YHAN1/8/44183/898 Rob's Bugeye

Rob's Bugeye - before   Rob's Bugeye - before
Rob says he bought the Bugeye "by interview". He had restored a Mini for his daughter, but always wanted a Bugeye. Rob responded to an advertisement in the Trading Post, and the phone discussion went something like this...

Rob: "I am phoning about the Bugeye."
owner: "Why, what do you want to do with it?"
Rob: "Well, I would like to buy it?"
owner: "Sure, but what are you going to do with it?"
Rob: "I thought I might restore it."
owner: "Well you can come and look then."

So Rob loaded a borrowed trailer on the back of the 4WD and drove about 2 hours to see the car. As he got out of the 4WD, he was approached by the owner.

owner: "So your after the Bugeye, your a bit keen bringing a trailer."
Rob: "Well I am keen, I've always wanted a Bugeye, thought I should be prepared."
owner: "What do you want it for?"
Rob: "I thought I might restore it."
owner: "Come over here and sit down."

Owner and Rob both sit on an old bench on the veranda of the rural home.

owner: "So you want to restore it?"
Rob: "Yes."
owner: "What engine are you going to put in it?"
Rob: "Well, the original one of course."
owner grunts
owner: "What colour are you going to paint it?"
Rob: "What colour is it?"
owner: "British Racing Green."
Rob: "Well it will be British Racing Green then."
owner grunts
owner: "So then you are going to sell it?"
Rob: "Of course not, it will never be sold."
owner grunts
owner: "Fat mag wheels of course?"
Rob: "Nope, just the original skinny ones."
owner grunts
owner: "Will you race it?"
Rob: "absolutely not"
owner: "Well I suppose its yours then."

At this stage, Rob hadn't even seen the car.

owner: "We better drive it out of the shed then."
Rob: "You mean it runs?"
owner: "Yep, but it doesn't stop!"

owner: "I've had many people ring about the car and a few have looked at it but I wanted it to go to someone who will look after it. I've had several young kids wanting it for a race car. Others wanted parts, particularly the metal bonnet, but there was no way I was going to break it up. There was one chap from a sports car dealership but I knew what he would do with it, so I told him to go away too."

The Bugeye had belonged for many years to the owner's neighbour. The neighbour got ill with cancer, and sold the car on the promise that the current owner would "look after the Sprite". The owner drove it for a few years, but as he got older the car's registration expired and the Bugeye sat in a shed for about 15 years.

Rob says:

The owner had tears in his eyes as I loaded the Bugeye on the trailer. He made sure the car was secure on the trailer and told me to stop at least twice on the way home to check the tie downs. I had to promise also to "look after the Sprite" and to send photos of the rebuild. We talked for probably 2 hours. There was no mention of money, the price was irrelevant. We never actually own a car like this, we are just temporary custodians. Our only job is to look after it while it is in our possession and then make sure the next custodian does the same."

When it's finished, Rob will be taking it back to take the previous custodian for a ride.

Work commenced 25 March 2007

The first job - strip the tub bare
Highslide JS

Engine out
Highslide JS

Just a bare tub
Highslide JS

Stripped bonnet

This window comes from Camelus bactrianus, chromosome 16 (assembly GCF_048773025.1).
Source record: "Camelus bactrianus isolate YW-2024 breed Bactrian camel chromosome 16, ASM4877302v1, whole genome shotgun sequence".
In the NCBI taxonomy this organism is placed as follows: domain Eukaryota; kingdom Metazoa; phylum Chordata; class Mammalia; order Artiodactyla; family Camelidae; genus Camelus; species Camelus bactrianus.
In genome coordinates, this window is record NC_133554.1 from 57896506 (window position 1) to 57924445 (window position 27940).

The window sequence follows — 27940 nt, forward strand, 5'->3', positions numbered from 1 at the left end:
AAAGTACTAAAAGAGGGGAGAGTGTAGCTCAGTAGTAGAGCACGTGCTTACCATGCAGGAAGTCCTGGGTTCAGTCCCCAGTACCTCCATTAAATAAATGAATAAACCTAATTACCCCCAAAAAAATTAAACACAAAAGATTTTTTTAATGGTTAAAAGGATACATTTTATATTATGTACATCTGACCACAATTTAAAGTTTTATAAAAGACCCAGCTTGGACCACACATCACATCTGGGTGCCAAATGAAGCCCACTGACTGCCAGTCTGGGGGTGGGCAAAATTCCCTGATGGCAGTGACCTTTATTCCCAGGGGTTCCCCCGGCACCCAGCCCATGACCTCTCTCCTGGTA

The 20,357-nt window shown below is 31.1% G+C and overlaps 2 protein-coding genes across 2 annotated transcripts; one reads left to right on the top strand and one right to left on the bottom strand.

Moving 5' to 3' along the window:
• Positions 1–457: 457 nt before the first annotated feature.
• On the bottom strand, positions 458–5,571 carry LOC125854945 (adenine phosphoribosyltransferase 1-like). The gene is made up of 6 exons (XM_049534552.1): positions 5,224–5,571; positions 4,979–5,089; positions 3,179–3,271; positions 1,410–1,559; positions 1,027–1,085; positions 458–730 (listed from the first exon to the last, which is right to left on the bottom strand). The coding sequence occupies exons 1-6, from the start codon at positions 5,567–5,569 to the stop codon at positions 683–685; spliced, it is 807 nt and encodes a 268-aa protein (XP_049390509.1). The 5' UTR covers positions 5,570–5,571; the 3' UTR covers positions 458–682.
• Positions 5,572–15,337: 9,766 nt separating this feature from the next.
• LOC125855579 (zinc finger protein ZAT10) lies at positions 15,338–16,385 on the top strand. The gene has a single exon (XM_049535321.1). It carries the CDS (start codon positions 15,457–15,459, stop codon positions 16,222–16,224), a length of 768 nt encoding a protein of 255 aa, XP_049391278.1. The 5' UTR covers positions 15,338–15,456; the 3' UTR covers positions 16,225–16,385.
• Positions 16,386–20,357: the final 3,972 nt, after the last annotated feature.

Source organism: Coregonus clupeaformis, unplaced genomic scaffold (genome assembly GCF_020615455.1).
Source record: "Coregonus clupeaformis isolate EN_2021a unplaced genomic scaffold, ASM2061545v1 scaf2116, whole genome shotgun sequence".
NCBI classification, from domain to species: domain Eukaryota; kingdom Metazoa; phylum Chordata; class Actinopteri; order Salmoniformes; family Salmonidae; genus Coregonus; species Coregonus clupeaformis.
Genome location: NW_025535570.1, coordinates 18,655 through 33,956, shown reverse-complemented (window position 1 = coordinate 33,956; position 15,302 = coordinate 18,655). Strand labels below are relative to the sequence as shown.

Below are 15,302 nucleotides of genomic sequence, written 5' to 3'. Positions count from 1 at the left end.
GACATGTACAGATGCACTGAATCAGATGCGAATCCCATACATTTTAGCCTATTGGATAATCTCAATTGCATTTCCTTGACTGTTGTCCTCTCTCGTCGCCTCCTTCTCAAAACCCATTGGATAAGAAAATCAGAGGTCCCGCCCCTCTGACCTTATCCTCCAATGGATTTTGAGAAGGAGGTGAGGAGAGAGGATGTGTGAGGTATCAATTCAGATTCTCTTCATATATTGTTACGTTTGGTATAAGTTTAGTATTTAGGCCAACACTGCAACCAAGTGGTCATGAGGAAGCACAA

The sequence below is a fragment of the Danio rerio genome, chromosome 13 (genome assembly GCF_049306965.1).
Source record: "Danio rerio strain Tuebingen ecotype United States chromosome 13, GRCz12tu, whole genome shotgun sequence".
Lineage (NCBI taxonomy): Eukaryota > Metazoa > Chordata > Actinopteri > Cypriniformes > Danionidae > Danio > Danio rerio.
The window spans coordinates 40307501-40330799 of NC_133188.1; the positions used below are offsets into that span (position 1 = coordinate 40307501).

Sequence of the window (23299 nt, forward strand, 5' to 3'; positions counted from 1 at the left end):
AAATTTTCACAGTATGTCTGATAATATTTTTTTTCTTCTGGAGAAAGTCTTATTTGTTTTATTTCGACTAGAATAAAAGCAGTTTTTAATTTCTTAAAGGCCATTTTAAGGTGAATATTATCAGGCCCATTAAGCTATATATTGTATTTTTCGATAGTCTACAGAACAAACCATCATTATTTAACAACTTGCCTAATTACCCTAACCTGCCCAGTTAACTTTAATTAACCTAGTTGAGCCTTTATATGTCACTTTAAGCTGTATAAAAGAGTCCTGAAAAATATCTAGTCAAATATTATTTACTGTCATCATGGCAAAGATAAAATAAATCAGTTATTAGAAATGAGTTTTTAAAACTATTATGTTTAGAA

Highslide JS

One the way...
and sort out some parts...

... parts for the chemical bath
Rusted seat pans, as usual   Fuel tank   More parts for the acid bath

... parts for repair
Parts for repair   More parts for repair

... parts still needing sorting
Some parts need sorting!

... parts for Cadmium plating
Parts for cadmium plating

Already it was clear that there had been some rust repairs. And I use the word "repair" very loosely!
Left hand inner mud guard

While the body shell is away at the chemical bath, we can start repairing and refurbishing some parts.

Clean and paint the diff centre...
The diff centre before...   Cleaned diff   Painted diff

Clean and paint the starter motor...
Starter motor before...   Starter motor after...

Get the extractors ceramic coated...
Ceramic coated extractors

Rebuild the front suspension...
Highslide JS

Front hubs before...
Highslide JS

Brake callipers before...
Highslide JS

Brake callipers split
Highslide JS

Stub axle prior to assembly
Highslide JS

Brakes callipers prior to assembly
Highslide JS

Hubs with new bearings
Highslide JS

Finished hubs and brakes!
Of course there was some junk to throw out...

We dismantled the windscreen, bead blasted and repainted the pillars. The anodised frame went away to be polished.
Highslide JS

Old screen & rubbers
Highslide JS

Windscreen pillars before...
Highslide JS

Windscreen pillars after bead blasting...
Highslide JS

... and finally painted
Often I get asked why we chemically dip the shells, in preference to blasting. The answer's easy - every bit of rust and filler is removed, so you can really see where repairs are required. The chemical gets into the box sections and eats away the rust like bead blasting can never do. There were few surprises when the body shell and parts returned from the chemical bath. Rust in the usual places (rust in door pillars, sills, rear of rear mudguards etc).

The car returned from its big swim on 5 April 2007
Highslide JS

Back from the big swim
Highslide JS

LH rear guard
Highslide JS

LH door pillar & bonnet
Highslide JS

LH sill
Highslide JS

RH rear guard
Highslide JS

RH door pillar & bonnet
Clearly bonnet locating straps had been fitted in the past.